Maya Wasowicz’s Olympic dream was shattered
Maya Wasowicz was on her own when the last flicker of her Olympic dream died.
The best karate fighters in the world were throwing punches in Paris to determine who would go to the Olympics. Wasowicz and her supporters all felt she should have been there too. Instead, she sat on a bed in her grandmother’s apartment in Opole, Poland, streaming the event live on her phone – alone, in the dark.
“I was really in mourning,” Wasowicz said a few days later. “My family and friends refused to watch. But I had to see it.
Over the next few weeks, fans of the Olympics will ingest a tidal wave of heartwarming stories lighting up the fulfilled dreams of dozens of dedicated and exceptional athletes. Stories of sacrifice and success, years of hard work rewarded with a moment of glory. Then there are the stories of those who stay, including many dedicated athletes like Wasowicz, who dream of medals but face complex political obstacles.
Emigrated from Poland to the United States at the age of 11, Wasowicz discovered karate in Brooklyn as a girl and became one of the world’s elite fighters. In 2016, when rumors leaked that karate would be introduced at the upcoming Olympiad, Wasowicz made the decisive decision to try to be one of the few competitors in Japan, the sport’s ancestral homeland.
She put the rest of her life on hold, returned to live with her parents and dove into training. She even dared to visualize herself in Tokyo, in the arena, the American flag on her costume, fighting for her adopted country.
In order to earn that coveted spot, Wasowicz first had to win a national tournament in Colorado Springs in January 2020, an event she competed in as one of the favorites. But in a day filled with controversy and acrimony, Wasowicz lost – unfairly, in his mind. An investigation by the United States Olympic and Paralympic Committee appears to support his claim, shared by other athletes, that the United States National Karate-do Federation is plagued by favoritism and conflicts of interest.
In a scathing report in April, the committee ruled that the federation “is not capable of fulfilling the responsibilities of an Olympic sports organization” and warned that if it did not address some serious issues it would be forfeited. its status as a national governing body. body.
But for Wasowicz and others, the report came too late. The USOPC did not ask the federation to organize a new competition to correct the injustices that may have existed in Colorado Springs.
“I feel validated that I’m not just a sore loser,” Wasowicz said. “People on the outside saw what was going on. But seeing them get away with it all is really hard to accept.
Today Wasowicz is back in New York City, looking for work and trying to make sense of everything that has happened.
Learn to be New Yorker
Wasowicz, 27, was born in New Jersey, but spent her first 11 years in Poland, before her family moved to Williamsburg, Brooklyn, in 2005. Wasowicz remembers everything from her first day in the country. new metropolis. Her father took her across the Williamsburg Bridge and showed her the magnificent view of Manhattan stretching out below. A few hours later, she sees her first rat in the subway.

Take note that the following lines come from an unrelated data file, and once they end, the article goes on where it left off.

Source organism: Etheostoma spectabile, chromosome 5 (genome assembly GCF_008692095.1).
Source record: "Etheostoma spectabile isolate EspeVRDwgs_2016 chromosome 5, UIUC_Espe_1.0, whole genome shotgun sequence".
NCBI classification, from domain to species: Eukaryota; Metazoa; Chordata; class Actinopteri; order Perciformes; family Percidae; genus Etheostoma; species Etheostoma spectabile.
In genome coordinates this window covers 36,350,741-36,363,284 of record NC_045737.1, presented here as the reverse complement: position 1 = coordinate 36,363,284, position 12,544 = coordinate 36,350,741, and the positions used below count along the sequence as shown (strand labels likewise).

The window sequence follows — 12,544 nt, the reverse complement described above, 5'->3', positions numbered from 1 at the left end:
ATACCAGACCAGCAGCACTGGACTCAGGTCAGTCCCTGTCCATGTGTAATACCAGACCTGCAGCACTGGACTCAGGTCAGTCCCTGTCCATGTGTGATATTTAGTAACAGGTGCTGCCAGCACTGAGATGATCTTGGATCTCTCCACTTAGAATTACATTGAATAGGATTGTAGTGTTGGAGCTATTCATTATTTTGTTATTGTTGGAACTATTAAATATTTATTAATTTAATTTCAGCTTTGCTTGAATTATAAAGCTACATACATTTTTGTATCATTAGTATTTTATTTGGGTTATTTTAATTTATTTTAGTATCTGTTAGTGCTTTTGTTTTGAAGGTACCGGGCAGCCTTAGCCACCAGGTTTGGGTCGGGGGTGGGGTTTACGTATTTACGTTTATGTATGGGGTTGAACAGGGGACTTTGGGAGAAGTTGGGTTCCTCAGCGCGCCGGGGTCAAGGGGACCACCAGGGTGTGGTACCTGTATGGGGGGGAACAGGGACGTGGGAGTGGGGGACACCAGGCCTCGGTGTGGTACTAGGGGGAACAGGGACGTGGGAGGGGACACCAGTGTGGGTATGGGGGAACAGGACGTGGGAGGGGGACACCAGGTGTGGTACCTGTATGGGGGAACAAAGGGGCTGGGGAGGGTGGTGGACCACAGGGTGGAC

Life in a bustling city environment could be overwhelming at times, especially this confusing first year at school where Maya and her younger brother, Kuba, struggled to understand bits of English. The Polish markets and restaurants that dotted the city were places where the Wasowicz family found temporary refuge and support.
“We talk about it all the time,” Wasowicz said. “What if we end up in a random city in the middle of America?” Here I found people who could relate to my experience. We were very lucky to meet in New York.
One day, they stumbled upon the Goshin Ryu dojo, a karate school in Brooklyn. It was led by Luis Ruiz, who remains the sensei or trainer of Wasowicz. Maya and Kuba reveled in the physical outlet offered by karate, a place where English was not as important as dedication, discipline and honor – or a good measure of athletic ability.
Wasowicz’s parents hosted an activity that would help their children, who had been bullied at school, to stand up for themselves and gain self-confidence. For Maya and Kuba, it was just fun, and she continued to work with Ruiz, even after her family moved to Manhattan’s East Village.
It was there, while attending Tompkins Square Middle School, that Wasowicz also discovered basketball. When she moved to Beacon High School, Wasowicz joined the school’s varsity team and four years later was the school’s top scorer and the first Beacon player to retire her number. She got a college scholarship to New York University and played basketball for four years for the Violets while negotiating the complicated balance between college sports, rigorous academics (she majored in economics) and karate.
“I was in awe of Maya,” said Lauren Mullen, NYU coach at the time. “Here’s this 11-year-old girl who didn’t know English and then goes to NYU to play two sports at a very high level, and all with that self-confidence and tenacity that you rarely see. She was just a winner.